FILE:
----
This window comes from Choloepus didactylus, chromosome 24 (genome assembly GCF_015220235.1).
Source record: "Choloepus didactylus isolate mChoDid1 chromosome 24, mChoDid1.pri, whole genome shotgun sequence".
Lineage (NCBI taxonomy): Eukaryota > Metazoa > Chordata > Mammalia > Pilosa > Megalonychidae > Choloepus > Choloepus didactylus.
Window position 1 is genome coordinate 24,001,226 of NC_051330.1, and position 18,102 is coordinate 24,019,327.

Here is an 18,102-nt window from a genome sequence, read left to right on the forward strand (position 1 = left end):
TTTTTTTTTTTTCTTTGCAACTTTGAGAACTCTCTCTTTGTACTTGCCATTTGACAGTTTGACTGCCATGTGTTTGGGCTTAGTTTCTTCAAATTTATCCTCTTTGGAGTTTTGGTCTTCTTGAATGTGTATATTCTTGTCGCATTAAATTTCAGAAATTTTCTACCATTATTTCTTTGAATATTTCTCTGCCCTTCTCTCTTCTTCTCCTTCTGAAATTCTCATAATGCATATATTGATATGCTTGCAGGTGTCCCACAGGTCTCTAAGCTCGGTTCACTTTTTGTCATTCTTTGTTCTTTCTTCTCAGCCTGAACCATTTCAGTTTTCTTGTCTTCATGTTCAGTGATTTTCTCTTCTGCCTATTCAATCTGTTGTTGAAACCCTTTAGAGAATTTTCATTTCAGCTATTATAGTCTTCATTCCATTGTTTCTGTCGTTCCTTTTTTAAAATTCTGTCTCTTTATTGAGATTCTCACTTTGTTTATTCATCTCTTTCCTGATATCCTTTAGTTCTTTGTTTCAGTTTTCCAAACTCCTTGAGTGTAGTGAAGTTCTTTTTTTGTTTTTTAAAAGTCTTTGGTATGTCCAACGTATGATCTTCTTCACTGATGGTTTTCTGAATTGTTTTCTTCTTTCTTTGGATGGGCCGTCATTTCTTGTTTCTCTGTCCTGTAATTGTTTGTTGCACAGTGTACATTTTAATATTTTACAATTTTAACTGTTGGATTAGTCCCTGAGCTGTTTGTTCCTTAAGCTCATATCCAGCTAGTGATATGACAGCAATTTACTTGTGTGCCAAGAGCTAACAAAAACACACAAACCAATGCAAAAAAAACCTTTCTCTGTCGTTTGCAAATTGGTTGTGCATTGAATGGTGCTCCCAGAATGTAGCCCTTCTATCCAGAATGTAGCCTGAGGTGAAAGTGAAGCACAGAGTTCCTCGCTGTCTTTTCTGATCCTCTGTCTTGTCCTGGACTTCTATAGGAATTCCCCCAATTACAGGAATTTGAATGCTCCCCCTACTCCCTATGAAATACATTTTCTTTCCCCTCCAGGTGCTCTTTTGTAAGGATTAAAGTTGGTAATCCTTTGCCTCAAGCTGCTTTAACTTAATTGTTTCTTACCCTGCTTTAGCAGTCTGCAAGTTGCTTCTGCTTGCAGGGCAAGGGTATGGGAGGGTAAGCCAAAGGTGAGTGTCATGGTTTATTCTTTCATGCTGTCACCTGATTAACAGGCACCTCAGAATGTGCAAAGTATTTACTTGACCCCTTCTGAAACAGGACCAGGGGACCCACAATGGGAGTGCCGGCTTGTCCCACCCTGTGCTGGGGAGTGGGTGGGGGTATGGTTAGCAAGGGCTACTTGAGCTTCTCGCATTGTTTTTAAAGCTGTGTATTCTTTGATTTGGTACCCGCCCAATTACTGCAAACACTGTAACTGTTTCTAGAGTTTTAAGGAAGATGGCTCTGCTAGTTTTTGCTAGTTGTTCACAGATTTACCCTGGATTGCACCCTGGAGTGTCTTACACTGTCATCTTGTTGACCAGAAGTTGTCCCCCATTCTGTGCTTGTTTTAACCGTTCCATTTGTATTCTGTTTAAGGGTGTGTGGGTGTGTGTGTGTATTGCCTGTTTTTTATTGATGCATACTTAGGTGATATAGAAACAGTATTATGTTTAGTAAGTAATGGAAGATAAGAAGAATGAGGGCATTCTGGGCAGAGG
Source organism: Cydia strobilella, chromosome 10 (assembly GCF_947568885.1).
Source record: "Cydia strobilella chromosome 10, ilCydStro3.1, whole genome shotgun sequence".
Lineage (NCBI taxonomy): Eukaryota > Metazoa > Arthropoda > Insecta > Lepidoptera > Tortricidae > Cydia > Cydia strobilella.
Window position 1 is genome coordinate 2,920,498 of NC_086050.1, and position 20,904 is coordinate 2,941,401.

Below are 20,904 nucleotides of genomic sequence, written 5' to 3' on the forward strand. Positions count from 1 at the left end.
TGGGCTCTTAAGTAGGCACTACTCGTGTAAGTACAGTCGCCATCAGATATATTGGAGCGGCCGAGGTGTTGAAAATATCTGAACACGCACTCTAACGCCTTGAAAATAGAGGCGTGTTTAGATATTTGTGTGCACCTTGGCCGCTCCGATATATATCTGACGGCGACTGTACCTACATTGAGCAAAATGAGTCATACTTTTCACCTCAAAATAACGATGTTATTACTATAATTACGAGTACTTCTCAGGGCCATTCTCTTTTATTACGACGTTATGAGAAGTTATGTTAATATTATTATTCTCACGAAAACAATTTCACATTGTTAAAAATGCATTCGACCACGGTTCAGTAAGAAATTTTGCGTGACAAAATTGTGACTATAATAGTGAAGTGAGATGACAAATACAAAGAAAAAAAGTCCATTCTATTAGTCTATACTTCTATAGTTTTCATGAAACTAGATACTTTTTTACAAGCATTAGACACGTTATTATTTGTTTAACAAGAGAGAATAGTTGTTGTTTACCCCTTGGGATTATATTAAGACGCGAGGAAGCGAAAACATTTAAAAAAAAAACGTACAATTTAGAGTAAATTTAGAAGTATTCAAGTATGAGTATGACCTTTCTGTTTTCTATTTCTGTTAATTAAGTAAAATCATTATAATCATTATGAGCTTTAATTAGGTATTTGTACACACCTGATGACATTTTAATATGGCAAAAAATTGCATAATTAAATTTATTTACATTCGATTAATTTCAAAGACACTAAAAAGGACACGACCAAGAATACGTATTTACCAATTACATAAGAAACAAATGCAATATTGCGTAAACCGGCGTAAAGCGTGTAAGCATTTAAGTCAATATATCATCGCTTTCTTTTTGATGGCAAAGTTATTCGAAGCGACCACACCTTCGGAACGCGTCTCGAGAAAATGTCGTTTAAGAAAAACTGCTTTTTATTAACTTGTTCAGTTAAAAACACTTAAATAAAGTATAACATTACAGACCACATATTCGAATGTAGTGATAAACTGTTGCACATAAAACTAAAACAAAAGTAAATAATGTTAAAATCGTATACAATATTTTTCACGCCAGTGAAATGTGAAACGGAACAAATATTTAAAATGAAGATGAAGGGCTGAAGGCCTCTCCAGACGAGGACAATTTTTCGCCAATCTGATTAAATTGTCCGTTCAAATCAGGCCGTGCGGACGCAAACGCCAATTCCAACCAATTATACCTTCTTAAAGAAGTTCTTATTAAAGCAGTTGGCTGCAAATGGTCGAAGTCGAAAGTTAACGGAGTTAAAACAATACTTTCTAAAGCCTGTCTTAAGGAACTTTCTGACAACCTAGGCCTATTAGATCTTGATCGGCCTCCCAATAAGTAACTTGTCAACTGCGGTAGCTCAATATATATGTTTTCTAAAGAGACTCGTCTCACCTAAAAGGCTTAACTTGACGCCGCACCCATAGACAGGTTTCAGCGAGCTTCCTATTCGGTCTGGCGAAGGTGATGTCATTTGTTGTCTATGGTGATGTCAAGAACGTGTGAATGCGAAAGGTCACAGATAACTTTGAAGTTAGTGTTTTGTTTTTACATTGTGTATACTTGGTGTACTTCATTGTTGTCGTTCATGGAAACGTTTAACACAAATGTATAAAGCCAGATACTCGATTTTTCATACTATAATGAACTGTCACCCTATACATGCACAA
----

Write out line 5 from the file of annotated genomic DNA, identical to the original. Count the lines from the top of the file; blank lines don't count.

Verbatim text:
Here is an 18,102-nt window from a genome sequence, read left to right on the forward strand (position 1 = left end):